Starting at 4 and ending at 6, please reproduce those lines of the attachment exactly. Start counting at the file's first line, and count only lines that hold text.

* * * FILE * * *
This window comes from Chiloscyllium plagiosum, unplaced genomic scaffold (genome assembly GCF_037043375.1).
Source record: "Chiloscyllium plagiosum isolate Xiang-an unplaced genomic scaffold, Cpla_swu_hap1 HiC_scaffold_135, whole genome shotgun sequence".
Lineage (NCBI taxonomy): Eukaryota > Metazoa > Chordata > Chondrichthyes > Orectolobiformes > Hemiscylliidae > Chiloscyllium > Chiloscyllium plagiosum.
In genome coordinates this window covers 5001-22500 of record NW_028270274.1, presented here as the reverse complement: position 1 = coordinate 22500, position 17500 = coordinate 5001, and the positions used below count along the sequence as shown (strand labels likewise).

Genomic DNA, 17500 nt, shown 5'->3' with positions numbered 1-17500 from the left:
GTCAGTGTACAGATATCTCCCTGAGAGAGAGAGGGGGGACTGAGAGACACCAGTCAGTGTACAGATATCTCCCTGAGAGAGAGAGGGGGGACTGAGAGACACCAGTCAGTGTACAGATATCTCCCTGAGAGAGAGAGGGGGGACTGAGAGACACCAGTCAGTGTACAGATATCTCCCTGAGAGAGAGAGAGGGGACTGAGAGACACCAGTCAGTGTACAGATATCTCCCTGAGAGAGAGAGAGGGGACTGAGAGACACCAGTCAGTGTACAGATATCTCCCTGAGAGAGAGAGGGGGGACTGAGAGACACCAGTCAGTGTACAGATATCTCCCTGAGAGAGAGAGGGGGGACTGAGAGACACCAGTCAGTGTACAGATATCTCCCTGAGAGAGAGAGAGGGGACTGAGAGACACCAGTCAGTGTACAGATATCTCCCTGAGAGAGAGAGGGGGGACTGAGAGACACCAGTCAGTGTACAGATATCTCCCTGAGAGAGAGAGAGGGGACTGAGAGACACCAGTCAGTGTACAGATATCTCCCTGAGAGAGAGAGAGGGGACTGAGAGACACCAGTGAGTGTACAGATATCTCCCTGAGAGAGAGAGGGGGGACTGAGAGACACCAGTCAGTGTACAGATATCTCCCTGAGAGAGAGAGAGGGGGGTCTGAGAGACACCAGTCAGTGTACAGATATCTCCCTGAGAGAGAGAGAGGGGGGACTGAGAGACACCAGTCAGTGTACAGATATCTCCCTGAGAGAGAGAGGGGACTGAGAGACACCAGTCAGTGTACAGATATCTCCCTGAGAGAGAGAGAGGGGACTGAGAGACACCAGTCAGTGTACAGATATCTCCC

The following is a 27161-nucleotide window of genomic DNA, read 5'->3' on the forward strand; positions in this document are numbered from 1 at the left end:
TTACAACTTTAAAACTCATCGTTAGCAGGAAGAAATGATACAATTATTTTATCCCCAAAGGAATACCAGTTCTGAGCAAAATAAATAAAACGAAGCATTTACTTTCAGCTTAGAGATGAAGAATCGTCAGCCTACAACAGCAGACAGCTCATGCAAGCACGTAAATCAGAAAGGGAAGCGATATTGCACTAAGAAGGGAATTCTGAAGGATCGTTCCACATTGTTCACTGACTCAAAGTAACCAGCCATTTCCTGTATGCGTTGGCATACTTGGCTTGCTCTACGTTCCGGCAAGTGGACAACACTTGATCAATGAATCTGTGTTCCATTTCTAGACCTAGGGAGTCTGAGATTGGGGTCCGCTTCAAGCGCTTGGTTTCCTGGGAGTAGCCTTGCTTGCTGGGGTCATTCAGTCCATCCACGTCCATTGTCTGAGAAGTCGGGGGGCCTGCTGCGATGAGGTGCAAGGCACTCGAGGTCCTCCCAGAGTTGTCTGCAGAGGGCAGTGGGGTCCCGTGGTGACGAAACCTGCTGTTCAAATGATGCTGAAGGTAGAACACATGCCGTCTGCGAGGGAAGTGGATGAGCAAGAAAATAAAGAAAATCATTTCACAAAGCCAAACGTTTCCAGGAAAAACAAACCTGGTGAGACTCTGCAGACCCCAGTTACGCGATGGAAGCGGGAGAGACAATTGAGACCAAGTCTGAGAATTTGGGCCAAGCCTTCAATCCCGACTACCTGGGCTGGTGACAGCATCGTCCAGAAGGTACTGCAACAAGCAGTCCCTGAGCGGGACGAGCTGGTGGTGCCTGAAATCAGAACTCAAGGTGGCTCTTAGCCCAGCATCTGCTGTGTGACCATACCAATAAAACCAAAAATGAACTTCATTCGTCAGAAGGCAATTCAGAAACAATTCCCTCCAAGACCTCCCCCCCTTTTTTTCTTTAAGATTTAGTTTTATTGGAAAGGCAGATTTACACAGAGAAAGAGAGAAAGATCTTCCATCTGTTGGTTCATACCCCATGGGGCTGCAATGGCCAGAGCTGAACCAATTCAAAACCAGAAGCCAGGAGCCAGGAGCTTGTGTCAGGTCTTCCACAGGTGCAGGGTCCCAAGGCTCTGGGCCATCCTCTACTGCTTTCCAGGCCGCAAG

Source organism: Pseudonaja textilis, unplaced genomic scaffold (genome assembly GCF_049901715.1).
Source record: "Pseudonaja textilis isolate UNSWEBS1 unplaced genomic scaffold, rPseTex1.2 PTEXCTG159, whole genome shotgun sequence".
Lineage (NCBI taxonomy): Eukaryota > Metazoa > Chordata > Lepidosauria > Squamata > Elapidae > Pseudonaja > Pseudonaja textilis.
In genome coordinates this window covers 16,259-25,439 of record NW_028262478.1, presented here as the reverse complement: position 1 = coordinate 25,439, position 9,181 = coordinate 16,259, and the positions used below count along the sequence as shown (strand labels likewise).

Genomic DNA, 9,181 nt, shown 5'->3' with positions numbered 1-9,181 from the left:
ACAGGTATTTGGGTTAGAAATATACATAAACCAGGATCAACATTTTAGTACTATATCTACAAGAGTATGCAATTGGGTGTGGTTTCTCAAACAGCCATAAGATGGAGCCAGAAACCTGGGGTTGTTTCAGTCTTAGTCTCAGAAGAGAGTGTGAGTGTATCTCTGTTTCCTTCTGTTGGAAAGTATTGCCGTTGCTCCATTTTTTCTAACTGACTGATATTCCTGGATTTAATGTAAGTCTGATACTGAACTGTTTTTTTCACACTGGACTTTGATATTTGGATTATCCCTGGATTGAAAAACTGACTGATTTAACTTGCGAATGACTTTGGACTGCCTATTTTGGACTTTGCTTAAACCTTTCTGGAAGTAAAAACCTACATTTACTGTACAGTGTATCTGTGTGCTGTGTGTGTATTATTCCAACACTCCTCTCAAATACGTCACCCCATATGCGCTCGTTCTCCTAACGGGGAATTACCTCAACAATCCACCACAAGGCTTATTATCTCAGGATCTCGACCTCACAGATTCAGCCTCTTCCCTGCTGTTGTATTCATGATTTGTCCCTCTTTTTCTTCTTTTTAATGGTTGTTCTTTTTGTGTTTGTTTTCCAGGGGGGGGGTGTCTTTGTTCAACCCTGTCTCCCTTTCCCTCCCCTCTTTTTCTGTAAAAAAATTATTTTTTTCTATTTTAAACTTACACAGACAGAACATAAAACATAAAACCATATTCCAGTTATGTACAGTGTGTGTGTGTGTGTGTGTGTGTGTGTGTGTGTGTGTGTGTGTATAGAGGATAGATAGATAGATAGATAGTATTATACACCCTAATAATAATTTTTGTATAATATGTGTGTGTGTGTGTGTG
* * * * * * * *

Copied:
In genome coordinates this window covers 5001-22500 of record NW_028270274.1, presented here as the reverse complement: position 1 = coordinate 22500, position 17500 = coordinate 5001, and the positions used below count along the sequence as shown (strand labels likewise).

Genomic DNA, 17500 nt, shown 5'->3' with positions numbered 1-17500 from the left:
GTCAGTGTACAGATATCTCCCTGAGAGAGAGAGGGGGGACTGAGAGACACCAGTCAGTGTACAGATATCTCCCTGAGAGAGAGAGGGGGGACTGAGAGACACCAGTCAGTGTACAGATATCTCCCTGAGAGAGAGAGGGGGGACTGAGAGACACCAGTCAGTGTACAGATATCTCCCTGAGAGAGAGAGAGGGGACTGAGAGACACCAGTCAGTGTACAGATATCTCCCTGAGAGAGAGAGAGGGGACTGAGAGACACCAGTCAGTGTACAGATATCTCCCTGAGAGAGAGAGGGGGGACTGAGAGACACCAGTCAGTGTACAGATATCTCCCTGAGAGAGAGAGGGGGGACTGAGAGACACCAGTCAGTGTACAGATATCTCCCTGAGAGAGAGAGAGGGGACTGAGAGACACCAGTCAGTGTACAGATATCTCCCTGAGAGAGAGAGGGGGGACTGAGAGACACCAGTCAGTGTACAGATATCTCCCTGAGAGAGAGAGAGGGGACTGAGAGACACCAGTCAGTGTACAGATATCTCCCTGAGAGAGAGAGAGGGGACTGAGAGACACCAGTGAGTGTACAGATATCTCCCTGAGAGAGAGAGGGGGGACTGAGAGACACCAGTCAGTGTACAGATATCTCCCTGAGAGAGAGAGAGGGGGGTCTGAGAGACACCAGTCAGTGTACAGATATCTCCCTGAGAGAGAGAGAGGGGGGACTGAGAGACACCAGTCAGTGTACAGATATCTCCCTGAGAGAGAGAGGGGACTGAGAGACACCAGTCAGTGTACAGATATCTCCCTGAGAGAGAGAGAGGGGACTGAGAGACACCAGTCAGTGTACAGATATCTCCC